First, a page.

by Stanley Elkin
Stanley Elkin’s final novel—the author died last May at 65—is a great, gasping, galloping read. Frequently hilarious, often poignant, and with a sometimes improbable plot, this National Book Critic’s Circle nominee is consistently astonishing. (Since when is plot such a big deal when you’re in a master’s hands?)
Here, the big deal is the once-beautiful Dorothy Bliss, Ted’s widow, who has seen a lot, including the untimely death of one of her three children. We meet her in her late 60s, when she is mourning for both her husband and son; by story’s end, she’s a very deaf 82 and contemplating life’s seasons from Florida, God’s waiting room.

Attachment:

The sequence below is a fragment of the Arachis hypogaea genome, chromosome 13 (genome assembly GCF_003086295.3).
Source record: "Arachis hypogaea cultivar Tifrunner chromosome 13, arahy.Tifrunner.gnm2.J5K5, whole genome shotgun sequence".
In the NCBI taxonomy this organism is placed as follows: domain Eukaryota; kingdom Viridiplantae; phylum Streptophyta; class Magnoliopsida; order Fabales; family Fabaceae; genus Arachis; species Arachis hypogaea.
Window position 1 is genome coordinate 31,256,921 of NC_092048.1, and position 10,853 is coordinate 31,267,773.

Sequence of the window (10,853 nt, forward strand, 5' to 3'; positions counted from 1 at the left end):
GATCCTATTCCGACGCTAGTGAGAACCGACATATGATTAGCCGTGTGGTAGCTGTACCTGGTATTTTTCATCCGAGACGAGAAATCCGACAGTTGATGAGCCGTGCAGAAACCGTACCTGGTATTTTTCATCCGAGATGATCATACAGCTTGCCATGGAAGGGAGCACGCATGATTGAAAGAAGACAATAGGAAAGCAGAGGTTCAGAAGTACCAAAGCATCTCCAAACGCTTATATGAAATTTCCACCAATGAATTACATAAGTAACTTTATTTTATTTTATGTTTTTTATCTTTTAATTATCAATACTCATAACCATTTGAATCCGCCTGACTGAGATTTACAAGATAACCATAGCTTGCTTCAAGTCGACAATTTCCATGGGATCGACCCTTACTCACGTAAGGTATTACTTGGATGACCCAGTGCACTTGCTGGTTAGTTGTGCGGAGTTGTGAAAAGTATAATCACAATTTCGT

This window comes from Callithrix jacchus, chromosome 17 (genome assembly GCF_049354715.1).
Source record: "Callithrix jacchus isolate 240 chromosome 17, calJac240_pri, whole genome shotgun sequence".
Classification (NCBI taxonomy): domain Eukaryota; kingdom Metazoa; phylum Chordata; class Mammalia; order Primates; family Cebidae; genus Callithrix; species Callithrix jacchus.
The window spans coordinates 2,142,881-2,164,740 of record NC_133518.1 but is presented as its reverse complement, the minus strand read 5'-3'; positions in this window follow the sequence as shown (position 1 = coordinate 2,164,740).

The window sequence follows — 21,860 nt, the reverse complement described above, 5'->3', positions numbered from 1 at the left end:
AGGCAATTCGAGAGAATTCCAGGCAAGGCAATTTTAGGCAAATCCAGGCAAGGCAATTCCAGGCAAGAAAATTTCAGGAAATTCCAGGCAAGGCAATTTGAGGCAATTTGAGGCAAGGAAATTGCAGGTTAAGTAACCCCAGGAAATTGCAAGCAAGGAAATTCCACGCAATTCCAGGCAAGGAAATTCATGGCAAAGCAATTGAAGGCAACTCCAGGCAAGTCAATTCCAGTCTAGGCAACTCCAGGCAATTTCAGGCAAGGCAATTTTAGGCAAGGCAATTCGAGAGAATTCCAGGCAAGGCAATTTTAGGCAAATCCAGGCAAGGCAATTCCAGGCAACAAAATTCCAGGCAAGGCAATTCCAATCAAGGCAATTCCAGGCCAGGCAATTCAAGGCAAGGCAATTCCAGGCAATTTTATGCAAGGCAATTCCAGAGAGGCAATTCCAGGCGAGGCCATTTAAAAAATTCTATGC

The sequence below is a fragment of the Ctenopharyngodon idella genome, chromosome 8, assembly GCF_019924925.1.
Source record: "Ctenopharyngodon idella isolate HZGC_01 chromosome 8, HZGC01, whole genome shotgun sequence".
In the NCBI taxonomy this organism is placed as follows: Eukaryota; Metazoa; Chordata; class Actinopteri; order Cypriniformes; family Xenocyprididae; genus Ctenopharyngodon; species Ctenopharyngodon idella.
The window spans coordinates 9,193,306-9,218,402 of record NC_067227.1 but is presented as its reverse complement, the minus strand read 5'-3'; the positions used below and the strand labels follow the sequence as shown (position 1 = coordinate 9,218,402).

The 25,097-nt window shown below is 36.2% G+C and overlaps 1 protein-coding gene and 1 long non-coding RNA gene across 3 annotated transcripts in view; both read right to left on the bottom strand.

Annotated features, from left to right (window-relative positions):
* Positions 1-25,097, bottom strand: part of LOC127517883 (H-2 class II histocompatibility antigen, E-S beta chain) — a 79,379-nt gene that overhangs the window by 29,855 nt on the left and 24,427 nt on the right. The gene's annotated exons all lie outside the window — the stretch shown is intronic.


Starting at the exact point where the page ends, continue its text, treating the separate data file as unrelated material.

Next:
Along the way, Dorothy takes up with some handsome Latin American drug dealers; befriends Manny from the building, and visits, at her children’s behest, a crackpot claiming to practice what Elkin calls “recreational therapeusis.” Dorothy eventually discovers, in reviewing what she thought was an unexceptional life, that she has been a plucky survivor. And when she finds herself alone and barricaded against Hurricane Andrew, Elkin writes, “you couldn’t have paid her, who’d missed so much, to miss this.” (Hyperion, $22.95)